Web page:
He joined Tesla after leading its Series A funding round, and has since become the driving force behind its growth.

2. Tesla and Ford Democratized Advanced Technology

The Model T wasn’t the first car Henry Ford created, but it was the most accessible to American drivers.

According to the Henry Ford Heritage Association, a new Model T cost $850 when it was first released in 1908. Because of increased production efficiency and happier workers making $5 per day, the price dropped again and again: By the end of the line’s production in 1927 — just 19 years later — a new Model T was priced at $260.

Where Ford made passenger cars accessible to a larger population, Tesla is working to democratize electric cars for everyday people.

Previous Tesla models have come with a hefty price tag: A new-model Tesla Model S starts at $75,000. But just as the Ford Model T decreased in price after years of technological tweaks and manufacturing innovations, so has the price of the Tesla Model 3. Industry analysts predict the vehicles will sell for a base price of $35,000.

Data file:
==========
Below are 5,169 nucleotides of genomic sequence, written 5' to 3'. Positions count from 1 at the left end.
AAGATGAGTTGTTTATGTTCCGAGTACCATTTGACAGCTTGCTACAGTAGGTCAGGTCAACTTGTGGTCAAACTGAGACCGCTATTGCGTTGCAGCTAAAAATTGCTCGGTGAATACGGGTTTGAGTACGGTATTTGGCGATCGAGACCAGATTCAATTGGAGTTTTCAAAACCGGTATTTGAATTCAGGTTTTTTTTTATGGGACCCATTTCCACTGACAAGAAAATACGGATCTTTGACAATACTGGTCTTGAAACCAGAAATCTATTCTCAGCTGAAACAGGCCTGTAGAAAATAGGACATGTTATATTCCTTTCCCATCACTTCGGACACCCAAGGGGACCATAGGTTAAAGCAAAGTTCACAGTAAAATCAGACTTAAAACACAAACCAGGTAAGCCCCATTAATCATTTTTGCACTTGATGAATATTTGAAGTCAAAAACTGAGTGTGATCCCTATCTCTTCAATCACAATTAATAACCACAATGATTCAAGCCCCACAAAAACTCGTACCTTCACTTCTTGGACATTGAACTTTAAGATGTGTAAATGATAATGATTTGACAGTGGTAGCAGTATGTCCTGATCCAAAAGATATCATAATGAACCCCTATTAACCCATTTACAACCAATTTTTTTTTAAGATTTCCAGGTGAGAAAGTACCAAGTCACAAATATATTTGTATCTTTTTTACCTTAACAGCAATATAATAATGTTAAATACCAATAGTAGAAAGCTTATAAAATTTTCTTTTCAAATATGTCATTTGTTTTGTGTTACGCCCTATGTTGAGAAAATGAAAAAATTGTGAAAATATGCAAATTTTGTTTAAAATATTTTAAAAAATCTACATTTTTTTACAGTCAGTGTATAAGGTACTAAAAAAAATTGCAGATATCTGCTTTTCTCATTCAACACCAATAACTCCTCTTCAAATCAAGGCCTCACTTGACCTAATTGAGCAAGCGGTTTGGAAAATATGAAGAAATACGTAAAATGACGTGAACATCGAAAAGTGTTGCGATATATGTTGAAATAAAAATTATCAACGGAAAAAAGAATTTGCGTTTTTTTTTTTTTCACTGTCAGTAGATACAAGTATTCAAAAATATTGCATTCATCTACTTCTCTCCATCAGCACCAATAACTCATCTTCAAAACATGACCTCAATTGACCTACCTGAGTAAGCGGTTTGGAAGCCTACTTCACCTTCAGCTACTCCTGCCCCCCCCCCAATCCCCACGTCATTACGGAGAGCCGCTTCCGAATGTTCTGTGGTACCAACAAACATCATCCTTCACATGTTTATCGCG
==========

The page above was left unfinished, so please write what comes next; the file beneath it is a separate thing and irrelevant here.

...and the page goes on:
And demand for the cars has already skyrocketed accordingly: More than 325,000 buyers have already paid $1,000 to reserve a car, with cars expected to begin rolling off the line in late 2017.

3. Both Have Changed The Industry

The Moving Assembly Line

In ramping up production of the Model T, Henry Ford reinvented the automobile assembly line. Rather than workers moving to assemble vehicles in stages, a moving assembly line brought each stage of the building process to the workers.

According to Ford’s corporate website, “the new process revolutionized production and dropped the assembly time for a single vehicle from 12 hours to about 90 minutes.”

Eventually, a Model T was leaving the factory every 24 seconds. (For scale, Ford’s assembly lines — of much more complex vehicles, granted — now send off about 16 vehicles every 60 seconds, according to Ford’s corporate website.)

Open-Source Technology

Tesla, like any car company, patented their electric vehicle technology in its infancy. However, in June 2014, CEO Elon Musk announced Tesla would not “initiate patent lawsuits against anyone who, in good faith, wants to use our technology,” according to a blog post.